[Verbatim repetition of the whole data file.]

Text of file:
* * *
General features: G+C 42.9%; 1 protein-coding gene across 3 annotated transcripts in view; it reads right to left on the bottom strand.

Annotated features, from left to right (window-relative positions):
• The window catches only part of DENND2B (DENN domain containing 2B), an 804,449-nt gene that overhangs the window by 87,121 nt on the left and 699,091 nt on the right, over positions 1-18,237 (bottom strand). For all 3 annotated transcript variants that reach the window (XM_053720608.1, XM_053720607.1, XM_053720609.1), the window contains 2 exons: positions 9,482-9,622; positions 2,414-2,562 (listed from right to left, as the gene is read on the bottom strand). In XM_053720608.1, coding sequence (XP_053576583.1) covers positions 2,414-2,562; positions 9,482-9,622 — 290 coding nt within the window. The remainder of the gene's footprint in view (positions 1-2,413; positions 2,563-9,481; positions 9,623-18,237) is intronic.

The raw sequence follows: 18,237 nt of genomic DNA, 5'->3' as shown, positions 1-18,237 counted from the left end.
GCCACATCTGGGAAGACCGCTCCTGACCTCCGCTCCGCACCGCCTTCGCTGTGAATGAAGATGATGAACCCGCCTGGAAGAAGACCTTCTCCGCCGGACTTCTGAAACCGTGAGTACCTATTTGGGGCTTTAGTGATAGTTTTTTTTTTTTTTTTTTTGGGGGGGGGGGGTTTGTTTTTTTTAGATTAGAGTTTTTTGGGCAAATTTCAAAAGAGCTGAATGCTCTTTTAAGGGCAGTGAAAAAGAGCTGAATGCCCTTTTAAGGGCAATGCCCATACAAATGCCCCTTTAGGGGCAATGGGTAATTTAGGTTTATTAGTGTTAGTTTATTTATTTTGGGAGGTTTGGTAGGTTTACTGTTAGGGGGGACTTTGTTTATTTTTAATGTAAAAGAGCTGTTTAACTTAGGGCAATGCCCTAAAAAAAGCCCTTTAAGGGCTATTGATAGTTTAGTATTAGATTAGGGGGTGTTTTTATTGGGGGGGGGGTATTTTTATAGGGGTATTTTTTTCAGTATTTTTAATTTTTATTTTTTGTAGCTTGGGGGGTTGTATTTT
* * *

General features: G+C 42.9%; 1 protein-coding gene across 3 annotated transcripts in view; it reads right to left on the bottom strand.

Annotated features, from left to right (window-relative positions):
• The window catches only part of DENND2B (DENN domain containing 2B), an 804,449-nt gene that overhangs the window by 87,121 nt on the left and 699,091 nt on the right, over positions 1-18,237 (bottom strand). For all 3 annotated transcript variants that reach the window (XM_053720608.1, XM_053720607.1, XM_053720609.1), the window contains 2 exons: positions 9,482-9,622; positions 2,414-2,562 (listed from right to left, as the gene is read on the bottom strand). In XM_053720608.1, coding sequence (XP_053576583.1) covers positions 2,414-2,562; positions 9,482-9,622 — 290 coding nt within the window. The remainder of the gene's footprint in view (positions 1-2,413; positions 2,563-9,481; positions 9,623-18,237) is intronic.

The raw sequence follows: 18,237 nt of genomic DNA, 5'->3' as shown, positions 1-18,237 counted from the left end.
GCCACATCTGGGAAGACCGCTCCTGACCTCCGCTCCGCACCGCCTTCGCTGTGAATGAAGATGATGAACCCGCCTGGAAGAAGACCTTCTCCGCCGGACTTCTGAAACCGTGAGTACCTATTTGGGGCTTTAGTGATAGTTTTTTTTTTTTTTTTTTTGGGGGGGGGGGGTTTGTTTTTTTTAGATTAGAGTTTTTTGGGCAAATTTCAAAAGAGCTGAATGCTCTTTTAAGGGCAGTGAAAAAGAGCTGAATGCCCTTTTAAGGGCAATGCCCATACAAATGCCCCTTTAGGGGCAATGGGTAATTTAGGTTTATTAGTGTTAGTTTATTTATTTTGGGAGGTTTGGTAGGTTTACTGTTAGGGGGGACTTTGTTTATTTTTAATGTAAAAGAGCTGTTTAACTTAGGGCAATGCCCTAAAAAAAGCCCTTTAAGGGCTATTGATAGTTTAGTATTAGATTAGGGGGTGTTTTTATTGGGGGGGGGGTATTTTTATAGGGGTATTTTTTTCAGTATTTTTAATTTTTATTTTTTGTAGCTTGGGGGGTTGTATTTT